Amending our freaky Constitution

Amending our freaky Constitution

Last week Parliament debated a significant amendment to the Dutch Constitution concerning the judicial protection of civil rights. Although hardly anyone thinks a change desirable, there is little consensus on what kind of change.

It is a bit of a cliché that the Dutch Constitution is a sober document. Unlike its U.S. counterpart, it does not inspire ‘We The People’ to form a more perfect union. Neither does it explicitly acknowledge that human dignity, as does its German counterpart. It is very hard indeed to find something positively inspiring in our Constitution. Perhaps it is not surprising then that debates on constitutional amendment seldom attract any attention, be it from the media or the public at large. This might not be troubling in cases where there are relatively minor changes at stake. Few citizens probably know that the Constitution was changed in 2005, to enable the temporary replacement of MPs in the case of pregnancy or illness. But it is somewhat remarkable, to say the least, that even major amendments only matter to a few backbencher MPs.

There are currently two such amendments pending in Parliament. Both proposals concern the judicial protection of fundamental rights. This system is outlined in articles 94 and 120 of the Constitution. It is a positively strange system, mainly in place to promote the idea that ‘We The Dutch’ are a bit odd. Why? Because the two provisions stand of course in stark contrast to each other. Whereas ‘120’ prohibits judicial review of statutory legislation on the basis of the Constitution, ‘94’ legitimises the courts to review legislation for compliance with international law. This has resulted in a situation where national courts are allowed to judge a case on, say, the question whether an Act of Parliament violates the non-discrimination clause in the European Convention on Human Rights but simultaneously cannot decide the same case on the basis of their own Constitution. The two proposals mentioned, aim to remedy this anomaly in opposite ways. One amendment, proposed by Liberal MP Joost Taverne effectively removes article 94 so that our constitutional system of rights protection is once again back to the Stone Age period of parliamentary sovereignty. The other, the so-called Halsema proposal, by contrast seeks to partly repeal ‘120’, thus allowing courts to review legislation on the basis of the Constitution.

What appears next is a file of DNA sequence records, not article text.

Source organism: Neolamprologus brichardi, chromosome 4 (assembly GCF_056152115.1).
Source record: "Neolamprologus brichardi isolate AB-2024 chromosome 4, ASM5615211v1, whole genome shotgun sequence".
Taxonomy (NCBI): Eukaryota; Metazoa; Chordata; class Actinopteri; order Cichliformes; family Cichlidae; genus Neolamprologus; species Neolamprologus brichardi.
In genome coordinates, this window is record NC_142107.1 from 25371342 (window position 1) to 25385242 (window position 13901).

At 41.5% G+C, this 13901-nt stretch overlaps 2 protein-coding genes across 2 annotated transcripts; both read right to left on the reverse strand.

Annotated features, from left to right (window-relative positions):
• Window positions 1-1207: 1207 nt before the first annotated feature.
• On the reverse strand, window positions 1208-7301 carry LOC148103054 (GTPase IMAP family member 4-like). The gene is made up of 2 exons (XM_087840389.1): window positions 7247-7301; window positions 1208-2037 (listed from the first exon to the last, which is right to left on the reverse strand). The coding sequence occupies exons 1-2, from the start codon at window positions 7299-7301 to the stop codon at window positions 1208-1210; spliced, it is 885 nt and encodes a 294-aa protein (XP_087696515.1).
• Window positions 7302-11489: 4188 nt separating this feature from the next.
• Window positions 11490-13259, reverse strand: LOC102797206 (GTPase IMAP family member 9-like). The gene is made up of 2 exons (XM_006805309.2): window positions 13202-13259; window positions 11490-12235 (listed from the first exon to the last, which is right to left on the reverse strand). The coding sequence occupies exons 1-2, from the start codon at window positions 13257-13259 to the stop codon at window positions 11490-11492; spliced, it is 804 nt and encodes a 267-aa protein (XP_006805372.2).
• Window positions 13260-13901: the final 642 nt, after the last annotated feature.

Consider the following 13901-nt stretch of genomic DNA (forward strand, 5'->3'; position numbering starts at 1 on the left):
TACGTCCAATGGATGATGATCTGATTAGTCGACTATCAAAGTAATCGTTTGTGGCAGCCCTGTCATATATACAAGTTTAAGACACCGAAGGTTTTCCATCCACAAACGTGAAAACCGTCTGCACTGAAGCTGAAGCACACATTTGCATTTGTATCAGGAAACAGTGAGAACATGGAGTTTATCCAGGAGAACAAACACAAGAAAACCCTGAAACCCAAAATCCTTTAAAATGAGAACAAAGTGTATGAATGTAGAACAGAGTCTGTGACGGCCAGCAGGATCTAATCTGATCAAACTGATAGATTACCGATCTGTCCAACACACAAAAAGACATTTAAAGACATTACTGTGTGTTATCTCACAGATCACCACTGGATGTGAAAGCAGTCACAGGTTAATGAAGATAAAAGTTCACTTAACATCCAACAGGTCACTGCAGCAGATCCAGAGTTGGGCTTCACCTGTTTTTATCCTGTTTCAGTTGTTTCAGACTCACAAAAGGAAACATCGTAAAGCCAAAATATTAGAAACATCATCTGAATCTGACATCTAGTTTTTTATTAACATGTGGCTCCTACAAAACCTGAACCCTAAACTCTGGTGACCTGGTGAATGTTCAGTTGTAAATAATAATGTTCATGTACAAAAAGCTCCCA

The Halsema proposal, now a Bill in its second reading, was debated last week. As expected, media coverage was virtually non-existent. It was even highly uncertain whether the debate would indeed take place because of a political scandal involving Security & Justice minister Ivo Opstelten (who yesterday had to resign).

What struck me during this debate, was the lack of any consensus on the issue of rights protection in this country. One would perhaps have expected a fairly straightforward clash between defenders and those opposed to judicial review. By contrast, especially those opposed to the bill, though numerically probably sufficient to block it from becoming law, could hardly be called united. Of the three parties who considered voting against the bill, one was probably sceptical of human rights as such (the Populists), one was committed to abolishing judicial rights review (the Liberals), and one was against any change at all (Christian Democrats), underlining its continuous commitment to the judicial protection of European human rights law but at the same time expressing fear of judges taking over the country when they would be able to engage in the same kind of rights review under the Constitution. The conclusion might be that although everybody else wants a change, there is obviously no general agreement as to the direction in which things should be going.

So what now? Judging from the debate last week, both proposed amendments will probably not acquire the necessary two-thirds majority in Parliament. This means we will continue to have our pragmatic, be it somewhat odd constitutional arrangement. That is not necessarily problematic. It just means that the part of our Constitution concerning rights is not national but European, and increasingly so. I for one, do not mind. But if I were in the Liberal party, I would have opted for a trade-off between the Taverne and the Halsema proposals, enabling judicial review on the basis of the Constitution while simultaneously mitigating the supremacy of international law in the courts.

But then again, we Dutch would have to talk about drugs once more when abroad.


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